Apart from selecting the right combination of pressure, flow rate and power type, you also have to consider the construction of pressure washer pumps. They are mainly categorized into two types, axial cam or direct drive pumps and triplex plunger pumps. Each type has its set of advantages and disadvantages. Here is some important information on each that will help you make an informed decision.


Direct Drive Pumps

ar-3000-psi-pressure-washer-pump

This axial cam AR pressure washer pump produces 3,000 PSI and 2.5 GPM.

This pump is directly connected to the engine of a washer, hence the name. Direct drive pumps are also called wobble pumps or axial cam pumps. The direct connection provides a faster spin, and there are lesser moving parts resulting in minimum maintenance, and increased reliability. These pumps are cheaper to manufacture, and are quite popular in pressure washers. However, they are not suitable for consistent use, as they wear out faster, and have a shorter life span. If your usage exceeds 30 hours of cleaning in a year, you should consider the other two types of pumps.


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You May Also Be Interested In These Articles:

The Ultimate Guide to Selecting the Best Pressure Washer
Are Electric Washers Really Powerful Enough to Get The Job Done?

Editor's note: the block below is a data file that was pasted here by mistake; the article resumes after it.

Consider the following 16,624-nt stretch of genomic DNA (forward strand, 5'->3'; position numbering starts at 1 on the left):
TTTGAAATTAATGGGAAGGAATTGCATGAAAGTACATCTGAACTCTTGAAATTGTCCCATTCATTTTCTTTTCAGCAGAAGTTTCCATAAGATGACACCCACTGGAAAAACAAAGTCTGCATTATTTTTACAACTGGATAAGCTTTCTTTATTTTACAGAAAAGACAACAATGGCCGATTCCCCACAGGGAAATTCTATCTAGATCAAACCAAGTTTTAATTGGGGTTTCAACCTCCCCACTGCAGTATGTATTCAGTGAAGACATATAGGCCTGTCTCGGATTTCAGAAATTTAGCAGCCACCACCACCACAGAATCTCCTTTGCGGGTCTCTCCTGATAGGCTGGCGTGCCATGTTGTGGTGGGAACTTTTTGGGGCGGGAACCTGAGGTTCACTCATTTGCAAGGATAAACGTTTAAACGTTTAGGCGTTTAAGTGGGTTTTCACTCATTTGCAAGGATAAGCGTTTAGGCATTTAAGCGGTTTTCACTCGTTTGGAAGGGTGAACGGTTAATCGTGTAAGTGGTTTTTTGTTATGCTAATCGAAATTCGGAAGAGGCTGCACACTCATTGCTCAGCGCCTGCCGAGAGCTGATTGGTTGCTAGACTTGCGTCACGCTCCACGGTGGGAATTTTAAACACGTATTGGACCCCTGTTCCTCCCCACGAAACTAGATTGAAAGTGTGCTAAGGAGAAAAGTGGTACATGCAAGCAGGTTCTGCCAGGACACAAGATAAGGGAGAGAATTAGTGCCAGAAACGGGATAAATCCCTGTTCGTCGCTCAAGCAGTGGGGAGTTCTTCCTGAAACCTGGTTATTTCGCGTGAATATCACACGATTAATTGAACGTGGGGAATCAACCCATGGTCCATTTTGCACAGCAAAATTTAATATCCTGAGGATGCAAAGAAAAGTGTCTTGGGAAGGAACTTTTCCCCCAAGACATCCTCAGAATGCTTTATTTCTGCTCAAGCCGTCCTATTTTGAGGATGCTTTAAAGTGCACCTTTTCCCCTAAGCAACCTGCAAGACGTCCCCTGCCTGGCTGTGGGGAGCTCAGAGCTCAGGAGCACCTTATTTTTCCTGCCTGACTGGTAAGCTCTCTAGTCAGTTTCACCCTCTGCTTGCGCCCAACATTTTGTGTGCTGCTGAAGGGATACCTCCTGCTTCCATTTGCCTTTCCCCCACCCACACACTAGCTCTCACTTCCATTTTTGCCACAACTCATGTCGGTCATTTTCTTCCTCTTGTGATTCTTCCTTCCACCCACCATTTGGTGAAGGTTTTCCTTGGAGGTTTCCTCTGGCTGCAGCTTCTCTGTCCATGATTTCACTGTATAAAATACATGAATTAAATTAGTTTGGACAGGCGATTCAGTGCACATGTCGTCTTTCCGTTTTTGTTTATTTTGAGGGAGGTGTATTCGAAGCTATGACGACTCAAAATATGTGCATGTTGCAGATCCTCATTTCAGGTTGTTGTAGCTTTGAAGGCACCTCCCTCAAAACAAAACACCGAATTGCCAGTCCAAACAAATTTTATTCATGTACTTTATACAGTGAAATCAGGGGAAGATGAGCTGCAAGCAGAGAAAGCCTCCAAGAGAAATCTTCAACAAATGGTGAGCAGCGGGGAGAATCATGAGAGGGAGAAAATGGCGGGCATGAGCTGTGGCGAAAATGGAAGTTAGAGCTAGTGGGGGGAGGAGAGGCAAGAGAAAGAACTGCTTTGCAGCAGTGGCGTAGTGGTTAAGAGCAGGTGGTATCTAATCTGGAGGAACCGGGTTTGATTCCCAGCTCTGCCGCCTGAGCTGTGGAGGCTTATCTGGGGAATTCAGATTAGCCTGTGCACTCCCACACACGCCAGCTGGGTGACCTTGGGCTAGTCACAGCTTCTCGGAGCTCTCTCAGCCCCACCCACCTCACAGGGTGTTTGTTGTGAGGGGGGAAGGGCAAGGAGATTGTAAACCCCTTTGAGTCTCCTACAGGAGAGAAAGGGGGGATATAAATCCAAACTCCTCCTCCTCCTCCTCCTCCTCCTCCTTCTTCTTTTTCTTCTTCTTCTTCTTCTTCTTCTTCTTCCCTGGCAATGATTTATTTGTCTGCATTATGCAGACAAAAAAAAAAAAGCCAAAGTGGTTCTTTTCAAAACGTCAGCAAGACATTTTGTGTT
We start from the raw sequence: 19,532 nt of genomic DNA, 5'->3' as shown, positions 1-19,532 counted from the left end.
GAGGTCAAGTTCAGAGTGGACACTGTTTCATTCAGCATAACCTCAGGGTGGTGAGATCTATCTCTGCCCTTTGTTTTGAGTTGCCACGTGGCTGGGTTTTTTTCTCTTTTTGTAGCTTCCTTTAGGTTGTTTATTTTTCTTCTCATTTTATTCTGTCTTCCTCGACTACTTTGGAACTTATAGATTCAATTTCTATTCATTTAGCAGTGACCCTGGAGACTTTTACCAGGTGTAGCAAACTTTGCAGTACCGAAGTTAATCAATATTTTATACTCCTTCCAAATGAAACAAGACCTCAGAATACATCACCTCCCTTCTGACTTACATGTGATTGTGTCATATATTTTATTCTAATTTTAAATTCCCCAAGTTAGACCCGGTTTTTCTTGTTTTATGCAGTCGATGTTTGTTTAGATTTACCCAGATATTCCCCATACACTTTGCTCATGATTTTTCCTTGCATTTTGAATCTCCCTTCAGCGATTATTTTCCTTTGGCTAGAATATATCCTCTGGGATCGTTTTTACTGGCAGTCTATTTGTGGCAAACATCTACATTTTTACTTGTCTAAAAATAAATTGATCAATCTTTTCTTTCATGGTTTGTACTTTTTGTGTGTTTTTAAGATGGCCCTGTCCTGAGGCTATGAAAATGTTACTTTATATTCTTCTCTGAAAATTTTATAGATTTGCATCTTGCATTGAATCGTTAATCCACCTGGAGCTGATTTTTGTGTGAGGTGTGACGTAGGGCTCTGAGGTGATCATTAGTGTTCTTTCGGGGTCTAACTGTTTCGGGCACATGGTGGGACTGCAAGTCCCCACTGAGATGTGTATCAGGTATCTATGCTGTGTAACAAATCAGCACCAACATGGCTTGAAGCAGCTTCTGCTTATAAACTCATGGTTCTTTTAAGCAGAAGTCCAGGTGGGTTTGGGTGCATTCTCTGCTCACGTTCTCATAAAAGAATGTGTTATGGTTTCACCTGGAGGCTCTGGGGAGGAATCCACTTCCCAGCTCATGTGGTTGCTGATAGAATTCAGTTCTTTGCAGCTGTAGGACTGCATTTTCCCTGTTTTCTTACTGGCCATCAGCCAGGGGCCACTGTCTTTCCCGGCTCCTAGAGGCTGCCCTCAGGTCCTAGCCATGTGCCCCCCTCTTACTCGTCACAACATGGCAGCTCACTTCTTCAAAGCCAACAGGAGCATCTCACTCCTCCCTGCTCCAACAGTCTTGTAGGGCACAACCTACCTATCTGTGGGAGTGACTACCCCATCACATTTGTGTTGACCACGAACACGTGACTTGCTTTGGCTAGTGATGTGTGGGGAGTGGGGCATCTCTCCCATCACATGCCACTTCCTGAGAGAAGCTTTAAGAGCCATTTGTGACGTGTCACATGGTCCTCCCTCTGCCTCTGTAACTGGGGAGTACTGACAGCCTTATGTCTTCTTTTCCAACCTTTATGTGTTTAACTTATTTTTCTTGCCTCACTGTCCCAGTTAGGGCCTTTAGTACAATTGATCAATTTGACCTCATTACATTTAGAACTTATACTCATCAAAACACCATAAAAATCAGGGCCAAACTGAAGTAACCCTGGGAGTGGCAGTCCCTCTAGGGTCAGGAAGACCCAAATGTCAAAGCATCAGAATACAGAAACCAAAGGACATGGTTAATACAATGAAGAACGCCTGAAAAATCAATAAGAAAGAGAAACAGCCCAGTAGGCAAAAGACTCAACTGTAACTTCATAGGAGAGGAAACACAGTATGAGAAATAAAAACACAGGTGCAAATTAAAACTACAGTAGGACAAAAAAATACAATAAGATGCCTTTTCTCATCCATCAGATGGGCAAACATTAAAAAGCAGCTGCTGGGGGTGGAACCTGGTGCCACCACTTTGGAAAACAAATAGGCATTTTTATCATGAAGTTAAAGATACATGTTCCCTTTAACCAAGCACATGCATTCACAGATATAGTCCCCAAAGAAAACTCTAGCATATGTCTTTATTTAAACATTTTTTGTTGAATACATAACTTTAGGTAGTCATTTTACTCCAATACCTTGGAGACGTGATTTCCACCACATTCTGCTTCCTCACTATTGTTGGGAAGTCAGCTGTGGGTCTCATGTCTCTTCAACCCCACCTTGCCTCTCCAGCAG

Picking the Best Wands for Your High PSI Cleaner
Tips and Techniques for Power Washing Brick

2 Comments »

  • rudy said:

    In your review of the Generac 5993 pressure washer you note in the specs that the pump is a axial cam pump. My understanding is that the pump used is a AR triplex commercial grade pump. I believe that you have made a small mistake. I realize that Generac uses their own branded engine however I am not sure how they stack up to a Honda GX or Subaru EX engine coupled with a CAT Triplex plunger pump. Perhaps you could distinguish which of these two pumps are of better commercial grade the CAT or the AR. Your reponse will be greatly appreciated.

  • admin (author) said:

    Hi Rudy. You’re right, my mistake. The Generac 5995 has an AR triplex plunger pump with ceramic coated plungers and adjustable pressure. I’ve made the change on my review. Thanks for the heads-up. As to your question on which is better, the CAT or the AR commercial grade pumps, a lot depends on what psi and engine power your machine has and which model pump of each brand you want to compare. In general, I’ve found that AR pumps are more popular and get higher ratings, but again that can vary from pump to pump. Both AR and CAT use high quality parts in the manufacturing of their pumps so either brand should last you for many years depending on usage. As far as price goes, AR pumps run slightly less than CAT pumps. If your trying to decide between the two, with all things equal, I would probably go with the AR. Just make sure the washer as a whole (engine, pump, wand, trigger gun, psi, gpm, etc) matches your expected usage.

Let us know your opinion below.